It's already bad enough that mortgage rates exceed 7%; now it's more difficult to qualify for home loans

Oct 23, 2022


It's a double blow for homebuyers who are considering buying. It's becoming harder and more expensive to qualify for loans, as interest rates continue to rise.

Mortgage News daily reported that the average rate on the popular 30-year fixed-rate mortgage increased by more than 7 percent at the end last week. This rate will likely rise to around 7.125% Tuesday. It has been hovering around 7% for several consecutive days.

In the meantime, mortgage credit availability is at its lowest since March 2013, when housing experienced a slow recovery following the financial crisis. According to the Mortgage Bankers Association's monthly index, it fell 5.4% in September for the seventh month.

Lenders may be in desperate need of business as the mortgage demand falls due to lower rates. However, they are also more worried about a weaker economy which could lead to higher defaults. Executives and economists warn the U.S. might fall into recession as interest rates are raised by the Federal Reserve to combat high inflation.

Joel Kan, a Mortgage Bankers Association economist said that there was a lower appetite for lower credit scores and high [loan–to-value] loans programs.

The current record-low levels of mortgage delinquencies is nearing the end of August. Black Knight, a mortgage software-analytics company, said that although foreclosure actions saw a 15% increase in August, they still remained 44% below prepandemic levels.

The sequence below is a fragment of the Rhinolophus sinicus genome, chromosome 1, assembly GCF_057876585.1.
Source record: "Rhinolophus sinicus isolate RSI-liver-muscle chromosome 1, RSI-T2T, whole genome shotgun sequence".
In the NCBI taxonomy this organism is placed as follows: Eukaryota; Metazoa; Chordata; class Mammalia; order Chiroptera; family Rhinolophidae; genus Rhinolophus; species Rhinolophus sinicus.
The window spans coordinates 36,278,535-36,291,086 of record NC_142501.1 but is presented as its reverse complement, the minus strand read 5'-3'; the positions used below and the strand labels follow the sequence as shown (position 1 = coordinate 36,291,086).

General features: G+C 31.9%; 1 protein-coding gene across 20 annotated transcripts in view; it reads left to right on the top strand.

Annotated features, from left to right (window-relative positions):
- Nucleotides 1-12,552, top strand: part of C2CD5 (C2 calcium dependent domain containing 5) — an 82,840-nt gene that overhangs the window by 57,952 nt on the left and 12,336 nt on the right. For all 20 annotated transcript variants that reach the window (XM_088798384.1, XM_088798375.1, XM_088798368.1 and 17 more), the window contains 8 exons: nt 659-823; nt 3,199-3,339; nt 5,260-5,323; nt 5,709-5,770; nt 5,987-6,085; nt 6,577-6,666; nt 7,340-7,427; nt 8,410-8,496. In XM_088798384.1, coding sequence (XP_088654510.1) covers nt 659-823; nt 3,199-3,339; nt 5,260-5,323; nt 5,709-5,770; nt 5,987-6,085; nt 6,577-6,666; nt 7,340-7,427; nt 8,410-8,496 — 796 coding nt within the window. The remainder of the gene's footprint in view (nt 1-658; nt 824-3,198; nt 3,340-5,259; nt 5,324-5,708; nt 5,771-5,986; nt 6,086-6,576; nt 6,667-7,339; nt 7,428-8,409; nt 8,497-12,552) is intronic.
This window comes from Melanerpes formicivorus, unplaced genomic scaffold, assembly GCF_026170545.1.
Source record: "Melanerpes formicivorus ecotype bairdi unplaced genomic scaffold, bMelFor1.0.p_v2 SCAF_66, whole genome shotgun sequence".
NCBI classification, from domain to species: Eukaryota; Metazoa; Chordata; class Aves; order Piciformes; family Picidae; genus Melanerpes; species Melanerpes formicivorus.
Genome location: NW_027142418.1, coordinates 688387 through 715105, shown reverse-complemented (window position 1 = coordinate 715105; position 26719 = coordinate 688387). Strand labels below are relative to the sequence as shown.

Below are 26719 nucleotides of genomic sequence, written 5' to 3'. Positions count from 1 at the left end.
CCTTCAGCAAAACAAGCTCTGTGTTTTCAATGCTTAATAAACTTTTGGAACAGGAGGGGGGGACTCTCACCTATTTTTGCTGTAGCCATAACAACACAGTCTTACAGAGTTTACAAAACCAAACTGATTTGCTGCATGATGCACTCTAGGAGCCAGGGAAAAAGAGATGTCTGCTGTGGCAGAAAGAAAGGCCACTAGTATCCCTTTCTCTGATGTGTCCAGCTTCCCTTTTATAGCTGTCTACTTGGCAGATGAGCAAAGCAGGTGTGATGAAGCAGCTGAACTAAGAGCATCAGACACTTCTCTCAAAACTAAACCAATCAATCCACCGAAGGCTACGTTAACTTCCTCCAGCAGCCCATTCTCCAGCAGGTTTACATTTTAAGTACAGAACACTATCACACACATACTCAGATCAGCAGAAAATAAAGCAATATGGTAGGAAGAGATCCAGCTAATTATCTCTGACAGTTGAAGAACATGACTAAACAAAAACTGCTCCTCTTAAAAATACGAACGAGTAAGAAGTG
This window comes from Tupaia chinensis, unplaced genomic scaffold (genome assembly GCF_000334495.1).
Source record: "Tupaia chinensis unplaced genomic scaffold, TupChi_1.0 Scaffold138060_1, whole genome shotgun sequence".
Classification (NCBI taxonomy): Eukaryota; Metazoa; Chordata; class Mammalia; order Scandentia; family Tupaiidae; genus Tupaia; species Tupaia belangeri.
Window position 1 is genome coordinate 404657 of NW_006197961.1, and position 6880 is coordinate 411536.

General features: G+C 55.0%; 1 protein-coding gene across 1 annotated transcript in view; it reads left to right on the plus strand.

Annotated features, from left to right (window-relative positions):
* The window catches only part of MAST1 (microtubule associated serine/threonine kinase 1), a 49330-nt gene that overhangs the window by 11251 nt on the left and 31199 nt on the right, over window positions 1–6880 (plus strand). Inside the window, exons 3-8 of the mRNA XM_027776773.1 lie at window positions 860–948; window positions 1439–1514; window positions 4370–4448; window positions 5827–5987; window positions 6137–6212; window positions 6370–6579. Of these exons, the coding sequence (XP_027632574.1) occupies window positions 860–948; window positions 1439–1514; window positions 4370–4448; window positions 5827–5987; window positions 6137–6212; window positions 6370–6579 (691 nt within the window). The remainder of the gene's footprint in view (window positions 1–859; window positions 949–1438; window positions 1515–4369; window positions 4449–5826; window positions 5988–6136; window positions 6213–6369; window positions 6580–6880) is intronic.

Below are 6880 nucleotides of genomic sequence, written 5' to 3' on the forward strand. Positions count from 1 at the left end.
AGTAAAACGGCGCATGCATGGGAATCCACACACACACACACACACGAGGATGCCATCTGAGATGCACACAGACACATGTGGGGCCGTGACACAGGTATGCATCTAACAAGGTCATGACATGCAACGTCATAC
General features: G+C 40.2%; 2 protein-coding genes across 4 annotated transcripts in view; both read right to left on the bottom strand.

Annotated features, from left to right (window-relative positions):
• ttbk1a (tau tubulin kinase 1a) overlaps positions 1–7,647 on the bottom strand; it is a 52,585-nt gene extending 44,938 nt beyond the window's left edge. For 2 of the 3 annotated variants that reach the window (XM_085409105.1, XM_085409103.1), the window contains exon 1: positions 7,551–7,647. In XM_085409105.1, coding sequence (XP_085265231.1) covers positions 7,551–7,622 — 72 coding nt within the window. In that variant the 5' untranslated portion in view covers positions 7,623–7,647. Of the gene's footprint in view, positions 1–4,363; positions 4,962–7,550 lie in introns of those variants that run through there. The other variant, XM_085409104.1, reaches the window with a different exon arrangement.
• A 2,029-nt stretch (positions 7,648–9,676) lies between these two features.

According to The Mortgage Bankers Association the lowest credit availability was for jumbo loan, which are more difficult to obtain due to higher home values. Higher prices also have more borrowers turning to adjustable-rate mortgages, because they offer lower interest rates. These loan rates can be fixed for up to 10 years, but they are considered riskier mortgages.

Borrowers are clearly concerned that mortgage rates will move even higher. Although mortgage rates don't always follow the federal fund rate exactly, they are heavily influenced and influenced by Fed policies.

"The Fed is determined to hike rates as high as it can and keep them there as long as it can, even if that means the economy suffers," Matthew Graham, chief operating officer of Mortgage News Daily, wrote on its website.

Graham said that the Fed has not considered mortgage rates or the market for housing because prices of homes are high. Therefore, a correction is needed.

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